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Low College Attainment Levels Mean Too Many Open Jobs

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When it comes to degree attainment, Kentucky ranks near the bottom. One reason for that is the thousands of working age adults without a college credential. The Kentucky Community and Technical College System (KCTCS) offers several short-term certificate programs and associate degrees to help change that.

Many jobs that once were available to high school graduates now require additional training, which means employers can’t fill jobs. Most open jobs don’t require a bachelor’s degree. In fact, many companies are seeking employees with certificates or associate degrees.

As the world of work changes, the 16 colleges of KCTCS also are the place for retraining or upskilling. This was true for Jeff Smith. In 2006, he lost a job he’d held for 20 years when the company closed and sent jobs overseas. Smith enrolled in West Kentucky Community and Technical College earning a business degree. He now is the general manager of Two Rivers Fisheries.

Smith said he knew at age 48, he had to go to college if he was going to better himself and his family.

“If it hadn’t been for the college degree, I would’ve never had this job,” he said. “The reason I went back to college was not only for myself but also for my children’s sake.”

Smith said his college success motivated his daughter, who was a high student at the time, to also attend college. This is an important point because many Kentucky high school graduates have no role models who’ve attended college. Although some first-generation students complete programs, many do not. Having someone at home who’s been through the college journey providing guidance and support helps improve the odds of completion.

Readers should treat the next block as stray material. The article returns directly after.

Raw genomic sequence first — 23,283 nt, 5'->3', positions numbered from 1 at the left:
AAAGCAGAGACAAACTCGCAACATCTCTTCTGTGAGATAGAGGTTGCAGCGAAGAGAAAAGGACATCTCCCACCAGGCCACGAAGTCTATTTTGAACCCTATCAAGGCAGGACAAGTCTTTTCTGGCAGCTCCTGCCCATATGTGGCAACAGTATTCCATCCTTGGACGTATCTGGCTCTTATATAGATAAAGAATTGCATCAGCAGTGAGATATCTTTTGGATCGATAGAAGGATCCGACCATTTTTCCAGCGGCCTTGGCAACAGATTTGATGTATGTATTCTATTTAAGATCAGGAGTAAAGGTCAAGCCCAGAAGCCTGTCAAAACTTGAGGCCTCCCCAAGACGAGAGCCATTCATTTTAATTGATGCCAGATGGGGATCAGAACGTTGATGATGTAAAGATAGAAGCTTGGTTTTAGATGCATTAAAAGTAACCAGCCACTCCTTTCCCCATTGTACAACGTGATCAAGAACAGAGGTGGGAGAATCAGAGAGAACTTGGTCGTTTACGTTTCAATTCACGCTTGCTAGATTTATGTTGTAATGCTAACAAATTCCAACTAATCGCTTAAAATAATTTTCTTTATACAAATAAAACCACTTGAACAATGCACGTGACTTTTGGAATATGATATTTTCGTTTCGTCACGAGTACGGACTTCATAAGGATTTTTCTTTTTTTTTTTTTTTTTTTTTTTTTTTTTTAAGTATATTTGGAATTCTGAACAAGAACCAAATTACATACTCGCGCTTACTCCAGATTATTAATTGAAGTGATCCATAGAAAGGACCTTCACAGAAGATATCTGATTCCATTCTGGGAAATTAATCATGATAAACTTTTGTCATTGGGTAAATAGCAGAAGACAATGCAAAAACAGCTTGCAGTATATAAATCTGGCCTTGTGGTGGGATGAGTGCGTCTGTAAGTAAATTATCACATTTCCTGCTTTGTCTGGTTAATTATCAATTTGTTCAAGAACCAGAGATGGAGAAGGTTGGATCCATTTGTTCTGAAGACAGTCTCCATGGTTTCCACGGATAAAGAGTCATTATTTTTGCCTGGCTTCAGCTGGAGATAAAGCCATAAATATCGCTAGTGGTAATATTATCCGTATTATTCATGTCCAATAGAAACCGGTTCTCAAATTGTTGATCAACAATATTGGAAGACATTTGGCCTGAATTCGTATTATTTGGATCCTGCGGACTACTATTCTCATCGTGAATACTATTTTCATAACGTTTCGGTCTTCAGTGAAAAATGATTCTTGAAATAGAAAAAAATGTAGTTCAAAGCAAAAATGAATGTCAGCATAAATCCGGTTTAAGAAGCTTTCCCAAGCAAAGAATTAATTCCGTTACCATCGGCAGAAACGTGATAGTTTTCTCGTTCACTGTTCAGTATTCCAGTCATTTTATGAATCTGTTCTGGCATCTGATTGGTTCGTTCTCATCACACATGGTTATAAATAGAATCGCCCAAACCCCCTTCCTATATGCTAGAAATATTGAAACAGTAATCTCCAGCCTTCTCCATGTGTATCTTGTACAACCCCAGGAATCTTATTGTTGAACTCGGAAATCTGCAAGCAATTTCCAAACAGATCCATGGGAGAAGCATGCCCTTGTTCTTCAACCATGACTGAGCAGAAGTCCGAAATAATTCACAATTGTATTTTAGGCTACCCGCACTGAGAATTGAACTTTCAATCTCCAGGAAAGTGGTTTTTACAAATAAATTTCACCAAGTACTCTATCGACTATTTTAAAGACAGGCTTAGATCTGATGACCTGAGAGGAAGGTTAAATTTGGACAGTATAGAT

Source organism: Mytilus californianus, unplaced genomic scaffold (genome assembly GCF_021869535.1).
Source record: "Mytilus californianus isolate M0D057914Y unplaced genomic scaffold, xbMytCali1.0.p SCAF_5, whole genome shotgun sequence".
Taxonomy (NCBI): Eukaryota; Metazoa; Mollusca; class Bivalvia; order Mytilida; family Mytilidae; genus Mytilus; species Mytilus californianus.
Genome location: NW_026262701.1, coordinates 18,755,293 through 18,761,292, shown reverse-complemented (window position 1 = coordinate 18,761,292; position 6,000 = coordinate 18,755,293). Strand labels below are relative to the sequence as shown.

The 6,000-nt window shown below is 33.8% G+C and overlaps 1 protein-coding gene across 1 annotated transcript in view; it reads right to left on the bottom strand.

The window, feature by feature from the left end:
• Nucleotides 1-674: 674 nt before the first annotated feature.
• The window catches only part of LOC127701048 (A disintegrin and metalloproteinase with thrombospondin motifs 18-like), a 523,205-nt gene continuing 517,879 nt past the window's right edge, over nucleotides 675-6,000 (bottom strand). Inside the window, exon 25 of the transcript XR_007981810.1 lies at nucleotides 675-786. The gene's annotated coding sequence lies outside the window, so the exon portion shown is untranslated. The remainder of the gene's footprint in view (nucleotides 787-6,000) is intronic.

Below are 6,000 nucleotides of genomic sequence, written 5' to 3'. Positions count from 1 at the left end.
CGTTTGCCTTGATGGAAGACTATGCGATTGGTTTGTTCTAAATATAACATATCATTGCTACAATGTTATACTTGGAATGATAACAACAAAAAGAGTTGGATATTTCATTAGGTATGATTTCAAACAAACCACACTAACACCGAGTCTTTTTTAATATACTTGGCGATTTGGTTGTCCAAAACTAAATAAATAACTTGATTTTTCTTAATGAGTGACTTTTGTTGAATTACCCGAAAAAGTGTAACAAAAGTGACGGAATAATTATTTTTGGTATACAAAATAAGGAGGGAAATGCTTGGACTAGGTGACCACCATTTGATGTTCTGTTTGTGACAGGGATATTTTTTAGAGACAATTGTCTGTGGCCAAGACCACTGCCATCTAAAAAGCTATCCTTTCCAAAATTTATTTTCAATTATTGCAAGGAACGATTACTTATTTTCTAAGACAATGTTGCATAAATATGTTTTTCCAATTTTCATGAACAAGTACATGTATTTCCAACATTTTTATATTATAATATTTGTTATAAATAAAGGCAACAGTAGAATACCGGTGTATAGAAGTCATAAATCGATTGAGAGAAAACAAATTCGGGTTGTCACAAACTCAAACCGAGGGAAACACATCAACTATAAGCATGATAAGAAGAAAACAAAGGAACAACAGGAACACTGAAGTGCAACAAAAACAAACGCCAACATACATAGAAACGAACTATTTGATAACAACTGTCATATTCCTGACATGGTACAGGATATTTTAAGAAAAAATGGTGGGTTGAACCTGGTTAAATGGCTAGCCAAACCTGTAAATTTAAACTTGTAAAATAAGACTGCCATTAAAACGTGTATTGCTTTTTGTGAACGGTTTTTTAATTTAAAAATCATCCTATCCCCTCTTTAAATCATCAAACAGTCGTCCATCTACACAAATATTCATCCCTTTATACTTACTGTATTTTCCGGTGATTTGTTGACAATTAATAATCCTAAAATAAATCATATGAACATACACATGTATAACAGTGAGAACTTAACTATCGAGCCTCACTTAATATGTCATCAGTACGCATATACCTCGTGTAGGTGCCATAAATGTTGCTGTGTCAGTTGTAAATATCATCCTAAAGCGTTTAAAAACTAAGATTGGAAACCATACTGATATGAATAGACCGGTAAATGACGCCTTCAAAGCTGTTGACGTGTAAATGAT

For first-generation students of any age, the 16 colleges of KCTCS offer not only the education and training needed to begin a career, but also an encouraging and approachable faculty and staff. Because many KCTCS students work, the colleges have implemented flexible programs to fit students’ busy schedules.

For example:

  • Hazard Community and Technical College has a program called Tuesday Night Live that brings families together on campus for a meal and children’s activities while parents attend class.
  • Madisonville Community College offers MCC Accelerate, which allows students to take one class at a time, one night a week.
  • Owensboro Community and Technical College students can take advantage of Tech X. In this program, classes are built on project-based coursework that allow students to move ahead when a skill is mastered. The daytime option allows students to attend classes eight hours a day, three days a week for a seven-month period. The evening option allows students to attend classes four hours per evening, four nights a week for a nine-month period.

The best part is that many KCTCS programs are covered by the Work Ready Kentucky Scholarship program, so tuition is free.

Through innovative programs that prepare students like Jeff Smith for careers with local companies, KCTCS offers the solution to Kentucky’s workforce shortage and college credential attainment. For more information, visit KCTCS.edu.

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